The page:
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TESS OF THE D'URBERVILLES

by: Thomas Hardy


The forests have departed, but some old customs of their shades remain.

She had no fear of the shadows; her sole idea seemed to be to shun mankind—or rather that cold accretion called the world, which, so terrible in the mass, is so unformidable, even pitiable, in its units.

The dull sky soon began to tell its meaning by sending down herald-drops of rain, and the stagnant air of the day changed into a fitful breeze which played about their faces. The quick-silvery glaze on the rivers and pools vanished; from broad mirrors of light they changed to lustreless sheets of lead, with a surface like a rasp. But that spectacle did not affect her preoccupation. Her countenance, a natural carnation slightly embrowned by the season, had deepened its tinge with the beating of the rain-drops; and her hair, which the pressure of the cows' flanks had, as usual, caused to tumble down from its fastenings and stray beyond the curtain of her calico bonnet, was made clammy by the moisture till it hardly was better than seaweed.

You, and those like you, take your fill of pleasure on earth by making the life of such as me bitter and black with sorrow; and then it is a fine thing, when you have had enough of that, to think of securing your pleasure in heaven by becoming converted!

So the baby was carried in a small deal box, under an ancient woman's shawl, to the churchyard that night, and buried by lantern-light, at the cost of a shilling and a pint of beer to the sexton, in that shabby corner of God's allotment where He lets the nettles grow, and where all unbaptized infants, notorious drunkards, suicides, and others of the conjecturally damned are laid.

Rays from the sunrise drew forth the buds and stretched them into long stalks, lifted up sap in noiseless streams, opened petals, and sucked out scents in invisible jets and breathings.

Under the trees several pheasants lay about, their rich plumage dabbled with blood; some were dead, some feebly twitching a wing, some staring up at the sky, some pulsating quickly, some contorted, some stretched out—all of them writhing in agony except the fortunate ones whose tortures had ended during the night by the inability of nature to bear more. With the impulse of a soul who could feel for kindred sufferers as much as for herself, Tess’s first thought was to put the still living birds out of their torture, and to this end with her own hands she broke the necks of as many as she could find, leaving them to lie where she had found them till the gamekeepers should come, as they probably would come, to look for them a second time. “Poor darlings—to suppose myself the most miserable being on earth in the sight o’ such misery as yours!” she exclaimed, her tears running down as she killed the birds tenderly.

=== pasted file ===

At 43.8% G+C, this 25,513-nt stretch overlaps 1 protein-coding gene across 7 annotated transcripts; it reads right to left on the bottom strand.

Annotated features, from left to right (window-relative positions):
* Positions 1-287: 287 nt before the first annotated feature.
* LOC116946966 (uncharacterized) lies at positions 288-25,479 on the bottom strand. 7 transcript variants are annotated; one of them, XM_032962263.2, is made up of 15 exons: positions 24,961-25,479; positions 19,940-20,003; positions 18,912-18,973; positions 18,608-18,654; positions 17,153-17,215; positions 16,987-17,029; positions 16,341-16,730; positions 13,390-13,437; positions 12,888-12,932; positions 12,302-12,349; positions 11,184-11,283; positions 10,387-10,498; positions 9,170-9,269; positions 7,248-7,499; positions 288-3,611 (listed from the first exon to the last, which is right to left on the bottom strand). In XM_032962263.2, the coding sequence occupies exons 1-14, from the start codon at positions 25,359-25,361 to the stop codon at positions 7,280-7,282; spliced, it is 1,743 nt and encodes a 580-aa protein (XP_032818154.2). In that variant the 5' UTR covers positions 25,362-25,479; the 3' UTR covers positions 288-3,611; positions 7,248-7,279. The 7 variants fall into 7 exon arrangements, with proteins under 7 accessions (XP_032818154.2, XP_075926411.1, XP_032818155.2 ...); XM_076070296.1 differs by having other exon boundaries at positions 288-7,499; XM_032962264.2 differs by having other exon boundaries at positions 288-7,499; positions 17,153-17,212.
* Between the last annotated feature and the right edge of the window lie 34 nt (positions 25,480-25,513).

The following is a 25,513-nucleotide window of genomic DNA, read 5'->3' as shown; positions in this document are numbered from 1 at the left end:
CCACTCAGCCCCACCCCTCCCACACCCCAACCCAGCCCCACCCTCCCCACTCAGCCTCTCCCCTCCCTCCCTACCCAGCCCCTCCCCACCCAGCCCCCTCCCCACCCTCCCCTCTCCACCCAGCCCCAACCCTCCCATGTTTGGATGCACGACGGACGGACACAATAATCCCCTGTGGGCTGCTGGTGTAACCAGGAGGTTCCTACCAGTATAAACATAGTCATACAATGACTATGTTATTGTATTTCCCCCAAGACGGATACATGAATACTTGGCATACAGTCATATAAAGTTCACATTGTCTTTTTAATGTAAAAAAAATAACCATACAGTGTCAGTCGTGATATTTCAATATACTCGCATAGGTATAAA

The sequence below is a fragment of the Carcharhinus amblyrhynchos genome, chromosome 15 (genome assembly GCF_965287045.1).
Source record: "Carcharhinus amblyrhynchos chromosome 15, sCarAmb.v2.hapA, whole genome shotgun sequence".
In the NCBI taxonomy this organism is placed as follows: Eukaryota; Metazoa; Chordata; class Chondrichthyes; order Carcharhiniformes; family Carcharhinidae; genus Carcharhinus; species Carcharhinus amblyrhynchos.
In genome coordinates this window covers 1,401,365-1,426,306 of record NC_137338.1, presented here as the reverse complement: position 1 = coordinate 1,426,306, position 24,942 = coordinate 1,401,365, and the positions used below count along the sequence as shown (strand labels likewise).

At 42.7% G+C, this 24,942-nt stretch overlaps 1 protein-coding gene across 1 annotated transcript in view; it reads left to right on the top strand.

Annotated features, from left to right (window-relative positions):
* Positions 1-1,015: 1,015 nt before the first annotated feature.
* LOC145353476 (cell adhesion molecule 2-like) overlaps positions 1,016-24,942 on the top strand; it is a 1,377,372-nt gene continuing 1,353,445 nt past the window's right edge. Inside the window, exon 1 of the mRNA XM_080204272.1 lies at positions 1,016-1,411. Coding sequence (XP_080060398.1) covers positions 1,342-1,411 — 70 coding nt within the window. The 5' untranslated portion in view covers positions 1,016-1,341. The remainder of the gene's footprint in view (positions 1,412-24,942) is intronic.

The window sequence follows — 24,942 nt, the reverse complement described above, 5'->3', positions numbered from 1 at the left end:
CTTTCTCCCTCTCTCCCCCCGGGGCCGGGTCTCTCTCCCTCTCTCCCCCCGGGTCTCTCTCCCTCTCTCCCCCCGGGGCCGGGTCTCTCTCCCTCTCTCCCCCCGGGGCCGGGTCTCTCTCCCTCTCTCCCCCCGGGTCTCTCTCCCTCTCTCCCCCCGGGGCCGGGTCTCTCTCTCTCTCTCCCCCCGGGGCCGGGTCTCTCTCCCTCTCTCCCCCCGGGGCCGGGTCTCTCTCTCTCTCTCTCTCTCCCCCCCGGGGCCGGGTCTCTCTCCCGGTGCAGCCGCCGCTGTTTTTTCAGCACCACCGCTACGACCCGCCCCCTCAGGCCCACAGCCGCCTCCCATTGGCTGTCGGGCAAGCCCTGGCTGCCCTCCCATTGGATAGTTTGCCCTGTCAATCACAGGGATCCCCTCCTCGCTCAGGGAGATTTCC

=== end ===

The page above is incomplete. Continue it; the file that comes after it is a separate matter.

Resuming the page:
I do hate the aristocratic principle of blood before everything, and do think that as reasoners the only pedigrees we ought to respect are those spiritual ones of the wise and virtuous, without regard to corporal paternity.

Considering his position he became wonderfully free from the chronic melancholy which is taking hold of the civilized races with the decline of belief in a beneficent Power.

Out of the frying pan into the fire!

The young girls formed, indeed, the majority of the band, and their heads of luxuriant hair reflected in the sunshine every tone of gold, and black, and brown. Some had beautiful eyes, others a beautiful nose, others a beautiful mouth and figure: few, if any, had all. A difficulty of arranging their lips in this crude exposure to public scrutiny, an inability to balance their heads, and to dissociate self-consciousness from their features, was apparent in them, and showed that they were genuine country girls, unaccustomed to many eyes.

As everybody knows, fine feathers make fine birds; a peasant girl but very moderately prepossessing to the casual observer in her simple condition and attire will bloom as an amazing beauty if clothed as a woman of fashion with the aids that Art can render; while the beauty of the midnight crush would often cut but a sorry figure if placed inside the field-woman's wrapper upon a monotonous acreage of turnips on a dull day.

Moreover she, and Clare also, stood as yet on the debatable land between predilection and love; where no profundities have been reached; no reflections have set in, awkwardly inquiring, "Whither does this new current tend to carry me? What does it mean to my future? How does it stand towards my past?"

You are very good. But it strikes me that there is a want of harmony between your present mood of self-sacrifice and your past mood of self-preservation.

How can I pray for you, when I am forbidden to believe that the great Power who moves the world would alter his plans on my account?

Patience, that blending of moral courage with physical timidity.

"Justice" was done, and the President of the Immortals (in Aeschylean phrase) had ended his sport with Tess. And the d'Urberville knights and dames slept on in their tombs unknowing. The two speechless gazers bent themselves down to the earth, as if in prayer, and remained thus a long time, absolutely motionless: the flag continued to wave silently. As soon as they had strength, they arose, joined hands again, and went on.

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